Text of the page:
Protesting the National Anthem: Disrespectful or an Expression of Freedom?
Latest HBO Real Sports/Marist Poll looks at current sports controversy
A majority of Americans think professional athletes should be required to stand for the national anthem, and nearly two-thirds of those surveyed consider the anthem to be a symbol of Americans' rights and freedoms, according to the latest HBO Real Sports/Marist Poll, conducted in association with the Marist Center for Sports Communication. However, Americans divide about whether or not it is disrespectful for a player or team to refuse to stand for the national anthem in protest of an issue. On many of these questions, opinions differ based on race, military service, and age. The results were released this week in conjunction with the broadcast of host Bryant Gumbel's Real Sports story on the controversy surrounding San Francisco 49ers quarterback Colin Kaepernick's protest of the national anthem.
According to the poll, 52% of Americans say professional sports leagues should require their athletes to stand for the national anthem. 43% think such a display should not be mandated. While a majority of white residents, 56%, say the players should be obligated to rise for the anthem, a majority of Latino adults, 55%, and nearly half of African American residents, 48%, report they should not be made to do so. A notable 11% of African Americans are unsure. United States military veterans, 57%, are slightly more likely than those who have not served in the military, 51%, to report that professional athletes should be required to stand for the national anthem. A majority of those under the age of 45 years old, 57%, do not think athletes should be required to stand for the national anthem. More than six in ten older residents, 63%, have the opposite point of view.
What do Americans perceive to be the significance of the national anthem? 65% of residents say it is more a symbol of Americans' rights and freedoms while 27% report it is more a symbol of the sacrifice of the U.S. military. Veterans, 36%, are more likely than those who have not served in the military, 26%, to define the anthem as a symbol of military sacrifice. Still, 54% of veterans, compared with 67% of those who are not, consider the song to be more of a symbol of Americans’ rights and freedoms.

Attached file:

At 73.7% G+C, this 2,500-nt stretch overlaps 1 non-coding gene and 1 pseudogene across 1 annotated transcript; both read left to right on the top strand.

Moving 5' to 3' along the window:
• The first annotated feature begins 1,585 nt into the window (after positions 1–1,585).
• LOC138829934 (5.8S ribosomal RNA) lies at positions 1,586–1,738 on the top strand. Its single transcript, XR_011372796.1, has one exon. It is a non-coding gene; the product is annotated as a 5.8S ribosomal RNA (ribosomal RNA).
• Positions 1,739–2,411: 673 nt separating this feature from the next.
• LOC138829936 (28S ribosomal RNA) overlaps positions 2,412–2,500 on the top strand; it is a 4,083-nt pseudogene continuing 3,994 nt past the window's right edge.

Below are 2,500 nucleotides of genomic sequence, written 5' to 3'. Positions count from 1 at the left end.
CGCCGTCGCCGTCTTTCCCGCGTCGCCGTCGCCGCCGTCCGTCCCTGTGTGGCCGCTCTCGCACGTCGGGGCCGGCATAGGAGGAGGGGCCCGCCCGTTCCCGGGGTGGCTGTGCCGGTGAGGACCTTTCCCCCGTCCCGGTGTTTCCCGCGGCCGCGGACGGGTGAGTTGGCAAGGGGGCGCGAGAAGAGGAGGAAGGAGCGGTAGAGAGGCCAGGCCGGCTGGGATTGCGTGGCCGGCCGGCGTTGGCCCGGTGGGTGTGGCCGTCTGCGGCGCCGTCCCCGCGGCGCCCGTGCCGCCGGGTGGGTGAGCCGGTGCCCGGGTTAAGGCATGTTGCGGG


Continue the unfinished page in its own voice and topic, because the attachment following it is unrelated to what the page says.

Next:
"These results refute the myth that Americans prefer their athletes to simply play sports and keep quiet," says Keith Strudler, Director of the Marist College Center for Sports Communication. "They also show a remarkable divide between how minorities and whites view the reverence of political displays such as Colin Kaepernick’s recent protest."
A divide exists about whether or not it is disrespectful if a team or athlete does not stand for the song. 50% say it is disrespectful to the freedoms the anthem represents while 46% assert it demonstrates the freedoms the anthem expresses. Again, racial differences exist. 57% of whites think it is disrespectful while about two-thirds of African Americans, 68%, and Latinos, 64%, believe it is a demonstration of their civil liberties. Among veterans, more than six in ten, 61%, say it is offensive not to stand for the anthem. Among those who are not veterans, there is a divide. 48% consider the protest disrespectful while 47% say it is an expression of the freedoms the song represents. Among those who are under 45 years of age, 57% say it is an expression of liberty while a similar proportion of those who are older, 58%, think such a protest is disrespectful to the freedoms the anthem represents.
Should the national anthem be played while professional players are on the court or field, if at all? A majority of U.S. residents, 54%, say the song should be played with the athletes present. 34% report it should be performed before the players appear on the court or field. Eight percent of U.S. residents assert the anthem should not be played at sporting events at all. Looking at race, majorities of whites, 57%, and Latinos, 53%, say the current process of having the players present while the anthem is performed should continue. Half of African Americans, 50%, think the song should be heard but before the athletes are present. 35% believe it should be played with the players on the court or field. More than one in ten African Americans, 11%, do not think the anthem should be performed at all. Veterans, 67%, are more likely than those who have not served, 52%, to opine that the anthem should be performed with the athletes on the field or court.
A majority of Americans, 54%, think athletes should be involved in politics such as endorsing candidates or speaking out on causes. 38% say they should not. While 50% of veterans think professional athletes should abstain from this type of participation, 55% of those who are not veterans think athletes should be politically active. Younger residents are proponents of political participation by professional athletes. 61% of those under 45 years old, compared with 47% of those 45 and older, think it is acceptable for professional athletes to be politically active.